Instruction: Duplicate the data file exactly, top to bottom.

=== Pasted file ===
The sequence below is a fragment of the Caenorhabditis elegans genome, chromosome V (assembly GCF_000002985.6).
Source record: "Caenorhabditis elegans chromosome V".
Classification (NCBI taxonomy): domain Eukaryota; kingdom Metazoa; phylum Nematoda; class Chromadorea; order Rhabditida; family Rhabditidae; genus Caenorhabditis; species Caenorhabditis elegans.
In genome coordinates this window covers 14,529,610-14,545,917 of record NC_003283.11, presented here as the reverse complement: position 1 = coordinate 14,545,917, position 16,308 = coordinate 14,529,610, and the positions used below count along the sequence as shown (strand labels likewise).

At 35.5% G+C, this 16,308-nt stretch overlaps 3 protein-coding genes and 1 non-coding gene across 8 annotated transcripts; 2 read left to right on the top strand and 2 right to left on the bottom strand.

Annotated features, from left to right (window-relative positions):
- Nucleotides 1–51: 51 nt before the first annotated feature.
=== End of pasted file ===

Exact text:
The sequence below is a fragment of the Caenorhabditis elegans genome, chromosome V (assembly GCF_000002985.6).
Source record: "Caenorhabditis elegans chromosome V".
Classification (NCBI taxonomy): domain Eukaryota; kingdom Metazoa; phylum Nematoda; class Chromadorea; order Rhabditida; family Rhabditidae; genus Caenorhabditis; species Caenorhabditis elegans.
In genome coordinates this window covers 14,529,610-14,545,917 of record NC_003283.11, presented here as the reverse complement: position 1 = coordinate 14,545,917, position 16,308 = coordinate 14,529,610, and the positions used below count along the sequence as shown (strand labels likewise).

At 35.5% G+C, this 16,308-nt stretch overlaps 3 protein-coding genes and 1 non-coding gene across 8 annotated transcripts; 2 read left to right on the top strand and 2 right to left on the bottom strand.

Annotated features, from left to right (window-relative positions):
- Nucleotides 1–51: 51 nt before the first annotated feature.